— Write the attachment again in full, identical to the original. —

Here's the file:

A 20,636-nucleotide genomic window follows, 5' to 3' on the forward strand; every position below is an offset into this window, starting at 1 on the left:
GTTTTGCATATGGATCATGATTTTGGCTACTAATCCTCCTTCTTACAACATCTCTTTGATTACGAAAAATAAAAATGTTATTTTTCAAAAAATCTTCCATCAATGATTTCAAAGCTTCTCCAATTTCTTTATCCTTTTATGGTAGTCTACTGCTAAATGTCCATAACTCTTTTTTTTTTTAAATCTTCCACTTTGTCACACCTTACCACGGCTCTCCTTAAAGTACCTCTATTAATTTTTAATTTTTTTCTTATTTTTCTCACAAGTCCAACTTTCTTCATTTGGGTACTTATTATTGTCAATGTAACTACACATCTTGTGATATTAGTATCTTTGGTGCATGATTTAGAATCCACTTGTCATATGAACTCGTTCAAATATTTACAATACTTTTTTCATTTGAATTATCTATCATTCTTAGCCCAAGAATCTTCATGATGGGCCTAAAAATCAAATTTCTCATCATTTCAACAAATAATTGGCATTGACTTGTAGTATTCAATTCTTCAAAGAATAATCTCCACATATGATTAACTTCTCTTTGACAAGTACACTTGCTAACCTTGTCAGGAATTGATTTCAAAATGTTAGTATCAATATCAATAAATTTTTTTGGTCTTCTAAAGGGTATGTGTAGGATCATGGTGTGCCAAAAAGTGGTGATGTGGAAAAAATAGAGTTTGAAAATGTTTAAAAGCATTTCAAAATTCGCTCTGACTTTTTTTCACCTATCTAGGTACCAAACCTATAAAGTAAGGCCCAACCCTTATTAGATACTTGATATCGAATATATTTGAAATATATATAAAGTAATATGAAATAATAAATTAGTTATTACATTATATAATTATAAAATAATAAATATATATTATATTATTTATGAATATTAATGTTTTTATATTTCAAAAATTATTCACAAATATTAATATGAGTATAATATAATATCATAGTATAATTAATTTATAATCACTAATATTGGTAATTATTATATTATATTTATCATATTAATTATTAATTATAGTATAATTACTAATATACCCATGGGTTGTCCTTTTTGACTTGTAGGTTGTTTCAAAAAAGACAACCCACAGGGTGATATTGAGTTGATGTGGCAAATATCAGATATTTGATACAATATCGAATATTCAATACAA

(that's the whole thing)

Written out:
A 20,636-nucleotide genomic window follows, 5' to 3' on the forward strand; every position below is an offset into this window, starting at 1 on the left:
GTTTTGCATATGGATCATGATTTTGGCTACTAATCCTCCTTCTTACAACATCTCTTTGATTACGAAAAATAAAAATGTTATTTTTCAAAAAATCTTCCATCAATGATTTCAAAGCTTCTCCAATTTCTTTATCCTTTTATGGTAGTCTACTGCTAAATGTCCATAACTCTTTTTTTTTTTAAATCTTCCACTTTGTCACACCTTACCACGGCTCTCCTTAAAGTACCTCTATTAATTTTTAATTTTTTTCTTATTTTTCTCACAAGTCCAACTTTCTTCATTTGGGTACTTATTATTGTCAATGTAACTACACATCTTGTGATATTAGTATCTTTGGTGCATGATTTAGAATCCACTTGTCATATGAACTCGTTCAAATATTTACAATACTTTTTTCATTTGAATTATCTATCATTCTTAGCCCAAGAATCTTCATGATGGGCCTAAAAATCAAATTTCTCATCATTTCAACAAATAATTGGCATTGACTTGTAGTATTCAATTCTTCAAAGAATAATCTCCACATATGATTAACTTCTCTTTGACAAGTACACTTGCTAACCTTGTCAGGAATTGATTTCAAAATGTTAGTATCAATATCAATAAATTTTTTTGGTCTTCTAAAGGGTATGTGTAGGATCATGGTGTGCCAAAAAGTGGTGATGTGGAAAAAATAGAGTTTGAAAATGTTTAAAAGCATTTCAAAATTCGCTCTGACTTTTTTTCACCTATCTAGGTACCAAACCTATAAAGTAAGGCCCAACCCTTATTAGATACTTGATATCGAATATATTTGAAATATATATAAAGTAATATGAAATAATAAATTAGTTATTACATTATATAATTATAAAATAATAAATATATATTATATTATTTATGAATATTAATGTTTTTATATTTCAAAAATTATTCACAAATATTAATATGAGTATAATATAATATCATAGTATAATTAATTTATAATCACTAATATTGGTAATTATTATATTATATTTATCATATTAATTATTAATTATAGTATAATTACTAATATACCCATGGGTTGTCCTTTTTGACTTGTAGGTTGTTTCAAAAAAGACAACCCACAGGGTGATATTGAGTTGATGTGGCAAATATCAGATATTTGATACAATATCGAATATTCAATACAA